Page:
Civilian and military leaders here assured U.S. Defense Secretary Robert M. Gates on Thursday that Turkey's incursion into northern Iraq would be limited to redoubts occupied by Kurdish separatists but offered no guarantees on how soon their troops would withdraw.
In meetings with the Turkish officials, Gates pushed, he said, for the operation to be wrapped up as quickly as possible and for the Turks to more clearly explain to the Iraqi government the size and scope of the offensive.
The Turkish military, which has long battled Kurdish separatists who strike at Turkey from bases in the mountains of northern Iraq, launched the large-scale ground operation last week backed by artillery and warplanes. The fighting has angered Washington's Iraqi allies and raised concern that the conflict could spread in a relatively stable area of Iraq.
Gates previously had urged that the operation end after a week or two. But he told reporters traveling with him back to Washington that the Turks had given no timetable for their withdrawal.
"In the sessions that we had there was no specific mention of a date," he said.
"I think they got our message though."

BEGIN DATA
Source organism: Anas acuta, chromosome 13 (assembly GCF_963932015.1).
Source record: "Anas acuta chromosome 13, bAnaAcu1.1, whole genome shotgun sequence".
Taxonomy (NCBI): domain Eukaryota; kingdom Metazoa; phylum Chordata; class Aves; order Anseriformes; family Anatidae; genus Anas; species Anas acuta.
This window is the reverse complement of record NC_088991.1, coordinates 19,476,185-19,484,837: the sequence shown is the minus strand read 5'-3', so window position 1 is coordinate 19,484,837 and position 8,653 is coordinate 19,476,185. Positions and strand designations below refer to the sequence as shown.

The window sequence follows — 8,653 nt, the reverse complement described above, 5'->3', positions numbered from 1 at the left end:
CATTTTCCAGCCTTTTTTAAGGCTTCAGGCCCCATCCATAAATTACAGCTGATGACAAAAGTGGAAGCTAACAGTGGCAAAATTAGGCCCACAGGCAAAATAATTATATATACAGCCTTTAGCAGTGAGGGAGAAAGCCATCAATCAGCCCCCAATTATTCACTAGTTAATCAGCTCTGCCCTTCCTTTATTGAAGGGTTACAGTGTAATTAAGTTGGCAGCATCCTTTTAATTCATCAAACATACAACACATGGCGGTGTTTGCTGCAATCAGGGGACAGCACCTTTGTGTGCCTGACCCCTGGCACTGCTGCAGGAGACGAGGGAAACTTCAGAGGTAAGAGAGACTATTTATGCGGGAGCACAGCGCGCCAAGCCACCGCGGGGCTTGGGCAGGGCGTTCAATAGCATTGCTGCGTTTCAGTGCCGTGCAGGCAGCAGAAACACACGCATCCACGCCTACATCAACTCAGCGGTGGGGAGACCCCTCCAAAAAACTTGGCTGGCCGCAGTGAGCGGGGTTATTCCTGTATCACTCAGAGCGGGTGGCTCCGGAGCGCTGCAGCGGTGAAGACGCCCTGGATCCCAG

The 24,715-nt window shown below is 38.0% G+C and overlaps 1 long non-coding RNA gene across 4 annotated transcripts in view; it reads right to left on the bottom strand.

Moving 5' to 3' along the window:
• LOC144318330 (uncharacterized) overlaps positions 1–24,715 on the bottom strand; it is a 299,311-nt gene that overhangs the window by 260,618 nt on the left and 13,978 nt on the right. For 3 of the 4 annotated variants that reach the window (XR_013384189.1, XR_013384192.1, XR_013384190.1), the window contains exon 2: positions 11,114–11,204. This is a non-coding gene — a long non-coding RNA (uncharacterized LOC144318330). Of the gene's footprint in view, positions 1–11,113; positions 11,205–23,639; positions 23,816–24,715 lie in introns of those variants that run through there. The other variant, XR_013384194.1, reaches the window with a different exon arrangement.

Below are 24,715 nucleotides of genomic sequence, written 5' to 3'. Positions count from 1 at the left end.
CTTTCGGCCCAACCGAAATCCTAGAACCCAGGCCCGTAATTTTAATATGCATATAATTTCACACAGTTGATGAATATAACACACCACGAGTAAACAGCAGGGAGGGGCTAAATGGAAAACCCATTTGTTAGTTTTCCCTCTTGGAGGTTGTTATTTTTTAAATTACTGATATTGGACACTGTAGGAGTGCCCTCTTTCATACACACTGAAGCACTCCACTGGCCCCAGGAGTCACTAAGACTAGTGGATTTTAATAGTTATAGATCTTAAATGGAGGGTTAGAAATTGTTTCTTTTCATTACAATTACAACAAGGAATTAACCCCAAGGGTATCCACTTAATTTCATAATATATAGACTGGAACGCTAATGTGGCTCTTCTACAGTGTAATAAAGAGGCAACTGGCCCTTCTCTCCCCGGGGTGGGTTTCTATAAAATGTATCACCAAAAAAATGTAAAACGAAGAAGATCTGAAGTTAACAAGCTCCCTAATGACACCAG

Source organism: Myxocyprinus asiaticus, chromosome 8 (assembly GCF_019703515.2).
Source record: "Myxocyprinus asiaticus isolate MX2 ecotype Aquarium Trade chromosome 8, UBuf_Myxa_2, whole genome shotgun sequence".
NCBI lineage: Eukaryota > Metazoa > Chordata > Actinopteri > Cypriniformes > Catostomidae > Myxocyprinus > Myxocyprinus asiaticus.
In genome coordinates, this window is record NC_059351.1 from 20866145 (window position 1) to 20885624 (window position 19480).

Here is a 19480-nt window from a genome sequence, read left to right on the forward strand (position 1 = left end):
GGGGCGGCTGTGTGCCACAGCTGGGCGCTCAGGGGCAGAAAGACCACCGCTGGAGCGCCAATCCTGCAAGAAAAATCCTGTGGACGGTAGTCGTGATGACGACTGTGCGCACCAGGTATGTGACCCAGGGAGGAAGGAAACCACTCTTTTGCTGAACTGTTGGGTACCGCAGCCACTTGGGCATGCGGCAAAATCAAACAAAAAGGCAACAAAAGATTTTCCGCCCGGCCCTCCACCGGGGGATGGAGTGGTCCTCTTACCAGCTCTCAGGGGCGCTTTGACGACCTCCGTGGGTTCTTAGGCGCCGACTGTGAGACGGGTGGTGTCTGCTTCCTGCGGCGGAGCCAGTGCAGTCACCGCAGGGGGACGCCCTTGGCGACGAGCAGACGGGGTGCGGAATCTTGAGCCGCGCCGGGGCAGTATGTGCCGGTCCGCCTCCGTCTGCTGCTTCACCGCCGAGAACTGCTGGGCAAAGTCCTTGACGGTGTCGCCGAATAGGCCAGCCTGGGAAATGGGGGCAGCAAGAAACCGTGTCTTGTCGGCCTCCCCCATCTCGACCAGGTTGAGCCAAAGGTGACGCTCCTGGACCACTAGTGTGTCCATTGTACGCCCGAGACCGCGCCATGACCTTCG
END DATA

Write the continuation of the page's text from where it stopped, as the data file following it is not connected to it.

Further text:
In a news conference with Gates, however, Turkish Defense Minister Vecdi Gonul appeared to signal a longer time frame than the Bush administration had hoped for.
Gonul noted that Turkish soldiers were operating in difficult winter conditions, and he said the offensive would continue "as long as is necessary" to destroy the infrastructure of the Kurdistan Workers Party, or PKK.
Gonul said Turkish troops were avoiding civilian areas and attacking only known bases of PKK fighters.
Pentagon Press Secretary Geoff Morrell said all Turkish officials with whom Gates met, including President Abdullah Gul and Prime Minister Recip Tayyip Erdogan, repeated that message.
The U.S. has declared the PKK a terrorist organization and pressed the Kurdish regional government in northern Iraq to more aggressively pursue the fighters. Gonul also thanked the U.S. for "opening Iraqi airspace" to Turkey.
But the Baghdad government and Kurdish regional authorities have condemned the Turkish offensive, saying it violates Iraqi sovereignty.